Transmission fluid is used to lubricate the components of a car's transmission for optimum performance. In vehicles with automatic transmissions, this fluid also acts as a coolant. While the primary function of auto transmission fluid is to lubricate the various parts of the transmission, it can serve other functions as well:
- Clean and protect metal surfaces from wear
- Condition gaskets
- Enhance cooling function and reduce high operating temperatures
- Increase rotational speed and temperature range
You can check your transmission fluid the same way as your engine oil, except the car should be running when you do it. You can use your dipstick to check your transmission fluid levels, and you'll want to have service done immediately if you realize you are running low. You'll also want to make sure the fluid is the right color. Transmission fluid is clear pink. If the fluid is brown or smells burnt, it's time to replace it.
Check your transmission fluid every one to three months. It should be replaced every 50,000-100,000 miles.
Transmission problems can be expensive. If the transmission on your car fails, it can literally cost more to have it repaired than the car is worth. How can you tell if a transmission is going bad? Here are a few signs of transmission problems to consider:Automatic Transmission
- Check Engine Light is on
- Transmission tries to up shift, then falls back into a lower gear
- Transmission refuses to up shift
- Transmission falls into a lower gear, causing the engine to run at a high RPM
- You step on the gas, engine RPMs increase, but the vehicle speed doesn't
- Reverse won't engage
- Strange or Burning Smell
- Unusual noises when shifting
- Hard / Rough Gear Changes
- Transmission won't go into gear
- Transmission inexplicably falls out of gear
- Unusual noises (like grinding) during gear change
If you're experiencing automatic transmission slipping, it can feel like you're driving in a certain gear and then it changes for no apparent reason. The noise from the engine may change in pitch or start to sound like whining.
Your car may also seem like it's struggling, is suddenly under powered, or isn't accelerating like it should.Rough shifts
When you are driving, the shifting between gears in an automatic transmission car should operate almost silently and imperceptibly. If you are having problems with your transmission, you may notice that there are vibrations or hesitancy when shifting through different gears as you drive. Your car may feel like it's refusing to change gears as it normally does, or the gear shifts aren't very smooth. Sometimes you can feel or hear a noticeable “clunk” or “thud” when the car shifts gears. You may also notice the car has difficulty getting up to speed.Drips or fluid leak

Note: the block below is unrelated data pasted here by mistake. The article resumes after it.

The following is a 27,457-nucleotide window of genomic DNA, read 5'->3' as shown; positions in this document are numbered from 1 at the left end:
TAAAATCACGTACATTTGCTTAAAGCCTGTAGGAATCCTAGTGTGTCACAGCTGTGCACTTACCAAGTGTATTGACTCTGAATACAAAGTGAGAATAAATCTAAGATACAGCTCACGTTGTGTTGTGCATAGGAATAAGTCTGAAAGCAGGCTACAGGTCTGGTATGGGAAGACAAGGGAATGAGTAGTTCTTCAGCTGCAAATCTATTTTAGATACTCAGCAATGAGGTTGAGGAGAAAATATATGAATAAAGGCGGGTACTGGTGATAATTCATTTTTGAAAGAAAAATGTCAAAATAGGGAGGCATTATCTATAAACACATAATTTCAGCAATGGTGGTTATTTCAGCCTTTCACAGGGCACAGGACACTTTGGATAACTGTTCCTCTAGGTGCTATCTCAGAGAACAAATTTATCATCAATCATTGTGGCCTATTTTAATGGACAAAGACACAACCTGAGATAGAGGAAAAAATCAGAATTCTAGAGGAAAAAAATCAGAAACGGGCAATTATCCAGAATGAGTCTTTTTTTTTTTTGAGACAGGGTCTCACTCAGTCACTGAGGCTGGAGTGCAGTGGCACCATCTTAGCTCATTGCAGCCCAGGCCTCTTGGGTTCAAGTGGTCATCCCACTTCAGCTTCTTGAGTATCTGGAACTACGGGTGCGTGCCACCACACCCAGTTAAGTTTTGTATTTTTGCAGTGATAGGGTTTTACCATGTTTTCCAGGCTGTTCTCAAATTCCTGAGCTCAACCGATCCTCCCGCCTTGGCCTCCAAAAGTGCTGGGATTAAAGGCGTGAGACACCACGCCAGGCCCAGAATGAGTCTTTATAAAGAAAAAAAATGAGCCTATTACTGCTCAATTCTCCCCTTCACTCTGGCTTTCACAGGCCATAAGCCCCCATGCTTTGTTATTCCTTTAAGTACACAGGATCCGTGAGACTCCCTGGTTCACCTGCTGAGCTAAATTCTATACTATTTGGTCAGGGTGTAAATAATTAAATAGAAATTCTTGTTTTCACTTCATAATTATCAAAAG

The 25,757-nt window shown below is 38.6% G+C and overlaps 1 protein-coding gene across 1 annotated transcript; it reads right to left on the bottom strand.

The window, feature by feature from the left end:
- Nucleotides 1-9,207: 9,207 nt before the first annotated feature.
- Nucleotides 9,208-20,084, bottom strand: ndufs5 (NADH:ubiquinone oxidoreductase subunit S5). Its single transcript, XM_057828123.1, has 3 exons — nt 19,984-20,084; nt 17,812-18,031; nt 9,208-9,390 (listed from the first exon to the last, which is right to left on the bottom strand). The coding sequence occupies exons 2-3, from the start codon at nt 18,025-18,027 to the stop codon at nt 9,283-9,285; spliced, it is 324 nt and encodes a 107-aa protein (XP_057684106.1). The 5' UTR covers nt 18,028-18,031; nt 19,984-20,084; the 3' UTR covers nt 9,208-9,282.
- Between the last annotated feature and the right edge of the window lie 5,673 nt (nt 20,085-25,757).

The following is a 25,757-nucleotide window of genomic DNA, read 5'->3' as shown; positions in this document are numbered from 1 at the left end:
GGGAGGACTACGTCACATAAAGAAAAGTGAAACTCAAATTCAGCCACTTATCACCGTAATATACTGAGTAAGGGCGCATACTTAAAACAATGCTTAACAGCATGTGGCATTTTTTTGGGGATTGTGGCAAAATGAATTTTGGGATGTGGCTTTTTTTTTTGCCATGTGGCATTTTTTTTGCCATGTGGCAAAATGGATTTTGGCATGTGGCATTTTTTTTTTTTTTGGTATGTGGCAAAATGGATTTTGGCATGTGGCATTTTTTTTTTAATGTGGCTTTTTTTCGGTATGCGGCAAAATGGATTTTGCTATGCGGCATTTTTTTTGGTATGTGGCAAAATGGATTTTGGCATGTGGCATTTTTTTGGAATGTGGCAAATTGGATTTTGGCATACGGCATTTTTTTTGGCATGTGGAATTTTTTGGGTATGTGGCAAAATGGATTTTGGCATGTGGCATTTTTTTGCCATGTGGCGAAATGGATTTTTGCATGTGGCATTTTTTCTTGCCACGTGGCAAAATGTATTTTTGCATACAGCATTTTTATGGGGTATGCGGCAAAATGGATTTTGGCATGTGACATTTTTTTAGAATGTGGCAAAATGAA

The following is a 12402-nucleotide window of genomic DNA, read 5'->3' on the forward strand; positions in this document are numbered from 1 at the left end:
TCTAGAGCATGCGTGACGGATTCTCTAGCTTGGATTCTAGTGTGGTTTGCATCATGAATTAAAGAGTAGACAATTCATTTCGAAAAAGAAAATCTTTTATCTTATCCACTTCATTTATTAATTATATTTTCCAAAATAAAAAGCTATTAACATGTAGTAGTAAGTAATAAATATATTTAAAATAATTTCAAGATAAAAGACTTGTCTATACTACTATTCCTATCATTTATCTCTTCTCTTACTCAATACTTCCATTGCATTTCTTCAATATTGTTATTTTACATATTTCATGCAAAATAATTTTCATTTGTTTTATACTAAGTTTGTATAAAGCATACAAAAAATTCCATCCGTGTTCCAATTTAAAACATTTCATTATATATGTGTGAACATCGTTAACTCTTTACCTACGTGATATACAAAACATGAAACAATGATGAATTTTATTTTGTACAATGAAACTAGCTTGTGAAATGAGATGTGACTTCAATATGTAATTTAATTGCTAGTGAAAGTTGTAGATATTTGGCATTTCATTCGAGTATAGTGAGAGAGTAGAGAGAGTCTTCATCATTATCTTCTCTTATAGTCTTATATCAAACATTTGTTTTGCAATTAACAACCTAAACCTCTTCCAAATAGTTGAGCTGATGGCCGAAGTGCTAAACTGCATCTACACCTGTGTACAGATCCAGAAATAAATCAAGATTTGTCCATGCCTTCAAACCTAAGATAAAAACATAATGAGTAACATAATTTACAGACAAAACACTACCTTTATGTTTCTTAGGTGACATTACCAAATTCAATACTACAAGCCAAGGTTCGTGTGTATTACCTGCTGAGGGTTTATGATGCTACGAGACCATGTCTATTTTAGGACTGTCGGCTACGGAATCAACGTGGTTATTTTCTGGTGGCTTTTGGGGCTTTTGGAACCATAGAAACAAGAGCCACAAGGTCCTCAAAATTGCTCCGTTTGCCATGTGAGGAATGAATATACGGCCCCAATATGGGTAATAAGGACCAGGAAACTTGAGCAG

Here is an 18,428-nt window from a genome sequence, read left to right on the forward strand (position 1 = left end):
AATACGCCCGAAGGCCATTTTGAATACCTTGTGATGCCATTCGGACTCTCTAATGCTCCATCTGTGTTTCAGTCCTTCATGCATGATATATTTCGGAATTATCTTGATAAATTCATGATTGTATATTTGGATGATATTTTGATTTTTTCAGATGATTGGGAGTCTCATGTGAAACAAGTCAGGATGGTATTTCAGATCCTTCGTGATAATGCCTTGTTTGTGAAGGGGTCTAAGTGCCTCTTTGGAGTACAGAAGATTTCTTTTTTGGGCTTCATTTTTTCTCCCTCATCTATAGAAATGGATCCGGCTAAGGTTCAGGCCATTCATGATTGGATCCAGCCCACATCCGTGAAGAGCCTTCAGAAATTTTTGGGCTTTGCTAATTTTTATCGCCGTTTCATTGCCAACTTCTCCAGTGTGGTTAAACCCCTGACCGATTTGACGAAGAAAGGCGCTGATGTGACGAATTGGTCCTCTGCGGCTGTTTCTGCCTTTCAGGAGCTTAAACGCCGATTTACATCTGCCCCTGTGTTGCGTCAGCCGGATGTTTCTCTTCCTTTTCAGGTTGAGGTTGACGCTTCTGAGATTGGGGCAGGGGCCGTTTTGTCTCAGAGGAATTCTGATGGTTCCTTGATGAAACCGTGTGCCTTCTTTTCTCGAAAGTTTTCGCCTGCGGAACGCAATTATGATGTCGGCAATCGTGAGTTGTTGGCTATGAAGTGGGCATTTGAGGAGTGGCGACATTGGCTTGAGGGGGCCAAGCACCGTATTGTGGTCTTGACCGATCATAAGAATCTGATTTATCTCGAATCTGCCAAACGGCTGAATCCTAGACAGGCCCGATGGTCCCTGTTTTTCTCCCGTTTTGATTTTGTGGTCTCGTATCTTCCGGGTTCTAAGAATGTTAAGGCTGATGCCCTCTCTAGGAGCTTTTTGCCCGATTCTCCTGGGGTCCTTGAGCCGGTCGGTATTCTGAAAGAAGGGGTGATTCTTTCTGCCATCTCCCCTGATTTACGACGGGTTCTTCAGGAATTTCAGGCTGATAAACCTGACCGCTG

Transmissions are generally sealed units that should never leak fluid. If you notice that your car is dripping a red fluid, that is most likely transmission fluid. Check on the ground where your car is normally parked. If you find that you have more than a few small drops, you may need transmission repair in a hurry. If your fluid is low, you can add transmission fluid to your car in order to protect it from damage while you drive it to the auto mechanic.Delayed engagement
If this symptom occurs, you'll notice a delay before the car actually engages into drive and starts moving forward. When you shift out of “P” and into “D”, there may be a long pause where the car revs the engine as you give it gas, but it's not moving forward as it should.Stalling
When your transmission doesn't have enough fluid, you may experience it stalling at red lights or stop signs. Though it should start right back up, taking your car to an auto shop for repair is key as your transmission lines may be leaking and may need to be replaced. Though still not a small repair, getting new transmission lines can make sure that your transmission is getting the fluid it needs to operate and can be less costly than an entirely new transmission or rebuild.
You know you have a major transmission problem. If that's not bad enough, you are now faced with a big decision. Do you repair, replace, or rebuild your transmission? Maybe it's not even worth those choices. Maybe it is simply time to for a new car.
Some people have emotional attachments to their cars. Others hate the thought of a hefty monthly payment for a new car. Whatever the reason you are hesitating sending your car to the junkyard, there may be some obvious signs that your car is no longer worth repairing and keeping.Junk It, Sell It, Trade it